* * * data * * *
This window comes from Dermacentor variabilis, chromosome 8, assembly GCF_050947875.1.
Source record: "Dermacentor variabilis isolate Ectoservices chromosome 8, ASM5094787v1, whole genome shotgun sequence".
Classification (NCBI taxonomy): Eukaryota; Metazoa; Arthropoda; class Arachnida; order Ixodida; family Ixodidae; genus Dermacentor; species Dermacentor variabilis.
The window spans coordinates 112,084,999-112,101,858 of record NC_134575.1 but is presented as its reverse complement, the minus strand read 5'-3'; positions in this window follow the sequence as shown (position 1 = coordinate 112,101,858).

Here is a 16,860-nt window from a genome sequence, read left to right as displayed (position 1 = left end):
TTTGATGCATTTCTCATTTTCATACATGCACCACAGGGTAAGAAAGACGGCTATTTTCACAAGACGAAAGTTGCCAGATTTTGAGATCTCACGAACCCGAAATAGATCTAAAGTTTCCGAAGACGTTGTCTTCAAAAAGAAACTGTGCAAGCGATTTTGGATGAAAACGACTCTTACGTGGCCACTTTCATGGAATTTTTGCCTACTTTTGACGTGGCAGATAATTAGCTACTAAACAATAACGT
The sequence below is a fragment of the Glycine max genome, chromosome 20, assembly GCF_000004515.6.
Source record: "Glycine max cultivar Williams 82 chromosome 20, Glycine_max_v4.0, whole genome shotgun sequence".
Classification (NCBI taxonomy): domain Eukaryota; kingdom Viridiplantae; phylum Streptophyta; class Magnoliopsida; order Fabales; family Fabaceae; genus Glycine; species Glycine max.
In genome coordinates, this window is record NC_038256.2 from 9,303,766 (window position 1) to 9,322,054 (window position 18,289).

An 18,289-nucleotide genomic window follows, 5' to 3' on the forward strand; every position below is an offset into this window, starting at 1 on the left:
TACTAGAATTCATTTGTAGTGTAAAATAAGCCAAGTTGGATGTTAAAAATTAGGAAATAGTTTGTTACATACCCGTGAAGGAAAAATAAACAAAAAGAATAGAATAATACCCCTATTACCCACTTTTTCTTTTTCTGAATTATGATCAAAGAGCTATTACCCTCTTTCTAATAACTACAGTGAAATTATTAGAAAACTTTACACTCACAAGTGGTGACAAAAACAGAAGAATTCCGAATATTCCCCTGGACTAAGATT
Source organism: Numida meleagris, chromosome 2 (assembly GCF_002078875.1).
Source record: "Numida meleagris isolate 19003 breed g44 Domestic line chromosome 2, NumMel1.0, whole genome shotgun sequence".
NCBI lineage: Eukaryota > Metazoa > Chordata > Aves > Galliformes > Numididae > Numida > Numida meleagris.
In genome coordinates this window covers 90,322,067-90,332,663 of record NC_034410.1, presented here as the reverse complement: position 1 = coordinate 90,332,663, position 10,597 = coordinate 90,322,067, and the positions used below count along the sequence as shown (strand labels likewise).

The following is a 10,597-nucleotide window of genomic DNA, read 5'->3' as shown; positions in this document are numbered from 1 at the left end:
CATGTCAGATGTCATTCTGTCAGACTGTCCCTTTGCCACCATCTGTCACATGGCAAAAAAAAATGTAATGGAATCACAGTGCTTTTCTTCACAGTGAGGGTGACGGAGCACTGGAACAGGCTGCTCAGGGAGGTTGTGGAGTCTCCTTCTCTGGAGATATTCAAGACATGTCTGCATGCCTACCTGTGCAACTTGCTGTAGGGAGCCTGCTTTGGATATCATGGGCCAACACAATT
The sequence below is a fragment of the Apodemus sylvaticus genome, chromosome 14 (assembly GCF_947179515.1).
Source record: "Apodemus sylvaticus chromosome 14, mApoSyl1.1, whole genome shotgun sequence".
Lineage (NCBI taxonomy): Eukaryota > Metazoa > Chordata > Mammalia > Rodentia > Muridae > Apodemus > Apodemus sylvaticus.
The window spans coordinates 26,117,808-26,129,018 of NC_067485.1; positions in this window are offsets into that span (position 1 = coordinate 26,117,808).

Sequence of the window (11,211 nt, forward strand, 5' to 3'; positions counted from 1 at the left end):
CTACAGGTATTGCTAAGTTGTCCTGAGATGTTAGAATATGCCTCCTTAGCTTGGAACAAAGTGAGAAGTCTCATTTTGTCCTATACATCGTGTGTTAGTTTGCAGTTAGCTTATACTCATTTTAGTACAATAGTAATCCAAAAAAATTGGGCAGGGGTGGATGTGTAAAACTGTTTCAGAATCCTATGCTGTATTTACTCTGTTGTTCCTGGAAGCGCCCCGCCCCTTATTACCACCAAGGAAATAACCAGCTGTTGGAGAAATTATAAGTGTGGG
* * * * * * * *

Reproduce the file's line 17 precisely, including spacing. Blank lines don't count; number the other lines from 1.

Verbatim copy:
The following is a 10,597-nucleotide window of genomic DNA, read 5'->3' as shown; positions in this document are numbered from 1 at the left end: